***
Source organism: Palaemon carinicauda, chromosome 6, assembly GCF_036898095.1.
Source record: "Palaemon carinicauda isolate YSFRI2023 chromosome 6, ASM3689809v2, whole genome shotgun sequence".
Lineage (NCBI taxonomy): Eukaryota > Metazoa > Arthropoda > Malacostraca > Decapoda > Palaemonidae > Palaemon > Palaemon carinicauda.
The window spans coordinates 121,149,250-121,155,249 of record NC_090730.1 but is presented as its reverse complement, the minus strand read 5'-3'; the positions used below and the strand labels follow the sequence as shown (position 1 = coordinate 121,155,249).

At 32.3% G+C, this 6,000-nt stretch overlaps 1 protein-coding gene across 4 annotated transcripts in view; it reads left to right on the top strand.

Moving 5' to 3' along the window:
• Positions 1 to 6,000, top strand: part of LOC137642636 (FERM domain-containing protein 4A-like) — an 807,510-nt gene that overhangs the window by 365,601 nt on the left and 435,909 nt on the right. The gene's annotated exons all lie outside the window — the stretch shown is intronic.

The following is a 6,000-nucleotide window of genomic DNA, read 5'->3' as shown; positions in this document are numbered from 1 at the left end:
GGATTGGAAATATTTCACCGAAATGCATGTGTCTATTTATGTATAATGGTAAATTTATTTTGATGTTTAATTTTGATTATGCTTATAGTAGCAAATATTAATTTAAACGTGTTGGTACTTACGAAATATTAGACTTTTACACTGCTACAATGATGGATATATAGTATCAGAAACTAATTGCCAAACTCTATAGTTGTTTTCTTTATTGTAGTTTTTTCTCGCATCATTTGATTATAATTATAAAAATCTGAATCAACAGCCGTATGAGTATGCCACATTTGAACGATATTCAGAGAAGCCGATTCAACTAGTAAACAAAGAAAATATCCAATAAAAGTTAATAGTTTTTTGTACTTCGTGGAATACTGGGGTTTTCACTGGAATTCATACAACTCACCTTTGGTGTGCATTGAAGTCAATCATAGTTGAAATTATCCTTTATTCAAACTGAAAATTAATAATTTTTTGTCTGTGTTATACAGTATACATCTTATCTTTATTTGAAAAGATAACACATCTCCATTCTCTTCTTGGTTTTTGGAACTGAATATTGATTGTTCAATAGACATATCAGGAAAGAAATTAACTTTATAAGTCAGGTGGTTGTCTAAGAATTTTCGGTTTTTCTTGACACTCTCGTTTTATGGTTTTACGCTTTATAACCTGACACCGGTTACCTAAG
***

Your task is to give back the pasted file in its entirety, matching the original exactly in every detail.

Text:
Source organism: Palaemon carinicauda, chromosome 6, assembly GCF_036898095.1.
Source record: "Palaemon carinicauda isolate YSFRI2023 chromosome 6, ASM3689809v2, whole genome shotgun sequence".
Lineage (NCBI taxonomy): Eukaryota > Metazoa > Arthropoda > Malacostraca > Decapoda > Palaemonidae > Palaemon > Palaemon carinicauda.
The window spans coordinates 121,149,250-121,155,249 of record NC_090730.1 but is presented as its reverse complement, the minus strand read 5'-3'; the positions used below and the strand labels follow the sequence as shown (position 1 = coordinate 121,155,249).

At 32.3% G+C, this 6,000-nt stretch overlaps 1 protein-coding gene across 4 annotated transcripts in view; it reads left to right on the top strand.

Moving 5' to 3' along the window:
• Positions 1 to 6,000, top strand: part of LOC137642636 (FERM domain-containing protein 4A-like) — an 807,510-nt gene that overhangs the window by 365,601 nt on the left and 435,909 nt on the right. The gene's annotated exons all lie outside the window — the stretch shown is intronic.

The following is a 6,000-nucleotide window of genomic DNA, read 5'->3' as shown; positions in this document are numbered from 1 at the left end:
GGATTGGAAATATTTCACCGAAATGCATGTGTCTATTTATGTATAATGGTAAATTTATTTTGATGTTTAATTTTGATTATGCTTATAGTAGCAAATATTAATTTAAACGTGTTGGTACTTACGAAATATTAGACTTTTACACTGCTACAATGATGGATATATAGTATCAGAAACTAATTGCCAAACTCTATAGTTGTTTTCTTTATTGTAGTTTTTTCTCGCATCATTTGATTATAATTATAAAAATCTGAATCAACAGCCGTATGAGTATGCCACATTTGAACGATATTCAGAGAAGCCGATTCAACTAGTAAACAAAGAAAATATCCAATAAAAGTTAATAGTTTTTTGTACTTCGTGGAATACTGGGGTTTTCACTGGAATTCATACAACTCACCTTTGGTGTGCATTGAAGTCAATCATAGTTGAAATTATCCTTTATTCAAACTGAAAATTAATAATTTTTTGTCTGTGTTATACAGTATACATCTTATCTTTATTTGAAAAGATAACACATCTCCATTCTCTTCTTGGTTTTTGGAACTGAATATTGATTGTTCAATAGACATATCAGGAAAGAAATTAACTTTATAAGTCAGGTGGTTGTCTAAGAATTTTCGGTTTTTCTTGACACTCTCGTTTTATGGTTTTACGCTTTATAACCTGACACCGGTTACCTAAG